I can point to two courses that I know contributed most of the muscle memory that created the “non-incident” of the other day.  The first is the “On Street Course” presented by Washington Motorcycle Safety Training  ( ) and some others.  This course, as the title implies, involves riding your motorcycle on public roads with your instructors ahead of and behind you, able to talk to you via a one-way radio.   It is based in part on the sort of rider training common in England and other countries.  I was fortunate to take the course in the early “prototype” stage, and learned a great deal from it.   I very much recommend that you take this course, offered 12 months a year.  The beneficial reactions Ito the circumstance of the other day (even though I cannot describe them) came in large part from this course.

My history with this course is a little deeper than most. Chris Johnson of WMST first spoke to me about his ideas for this course in about 2008. He’d just moved here from England and had been told I knew something about training courses. He described what he had in mind, and I told him I was aware of what was done in England, but it was illegal to teach rider safety on the street in this state. To make it legal would require changes in state law and a lot of work by and with the state DOT.   Chris asked me how long I thought that would take and I guessed 6 years, which shows how badly I misjudged his enthusiasm and drive. 

Since taking the course I volunteered to make helmet cam videos for use in the classroom section of the course. I rode to work and home one day with the camera on, and by fortuitous circumstance almost every hazard and awkward situation you can imagine occurred during those rides. Now Chris has a video where he can pause and ask the students “What do you see?”  followed by “What should the rider do now?”  The students can discuss and then see what I did and decide if I made a good or bad choice.  I did not manage to find a large box in the middle of the road, however!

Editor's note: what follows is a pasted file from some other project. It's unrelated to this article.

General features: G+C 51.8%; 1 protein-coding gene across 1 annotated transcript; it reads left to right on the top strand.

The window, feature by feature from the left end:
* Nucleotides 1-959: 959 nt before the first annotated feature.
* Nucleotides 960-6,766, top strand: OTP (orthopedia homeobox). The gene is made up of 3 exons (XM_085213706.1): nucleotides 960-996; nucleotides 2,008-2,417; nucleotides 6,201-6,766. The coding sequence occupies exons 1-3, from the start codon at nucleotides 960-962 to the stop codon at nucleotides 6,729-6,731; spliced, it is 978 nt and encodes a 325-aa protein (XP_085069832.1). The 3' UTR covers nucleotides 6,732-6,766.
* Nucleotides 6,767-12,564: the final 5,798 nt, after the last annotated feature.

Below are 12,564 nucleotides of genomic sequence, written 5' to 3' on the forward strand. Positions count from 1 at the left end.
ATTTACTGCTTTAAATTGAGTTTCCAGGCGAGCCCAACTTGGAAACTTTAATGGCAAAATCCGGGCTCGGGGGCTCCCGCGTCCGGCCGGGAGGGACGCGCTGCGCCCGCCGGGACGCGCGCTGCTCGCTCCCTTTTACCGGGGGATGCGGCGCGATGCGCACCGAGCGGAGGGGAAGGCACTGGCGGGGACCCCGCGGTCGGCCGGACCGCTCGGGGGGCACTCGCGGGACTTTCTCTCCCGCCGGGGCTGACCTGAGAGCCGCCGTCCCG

Another course that has helped is the Puget Sound Safety Advanced Street Skills class. This is abbreviated as “A.S.S.” because let’s have fun with it!  I don’t think they have any more of them scheduled for this year, but it would be a good idea for your riding tutorial next summer. They take a race track, either Pacific Raceways in Kent or “The Ridge” outside of Shelton, and use dozens of orange cones to create more corners and remove long straights. This creates a “classroom” of paved roads with no other traffic, and students learn a lot about cornering, proper line selection, braking, body positioning, and so on.  I have taken this class, while representing Ride West, several times.

At the end of the day, riding training is expensive.  A lack of rider training is MUCH more expensive. When you elude a potentially disastrous situation with no ability to recall what you did and no adrenaline surge and no excitement  –  the money you spent for the training has been invested perfectly and you have been paid back several times over.

Ride safe, ride fast, and ride with training!


Copyright 2013                                                                   David Preston

About david

I am a 69 year old motorsports nut who lives in Bothell, Washington. After a 31 year career as an English teacher, I segued into a self-created job in the motorsports business. Now retired, I was involved in customer relations for Ride West BMW in Seattle, after almost 10 years of similar work for the Cycle Barn MotorSports Group. I have been married forever and have two grown children. I own, at the current time, a Triumph Bonneville T 120 , a Triumph Thruxton, a Fiat 500S and a VW Tiguan. What else would you like to know?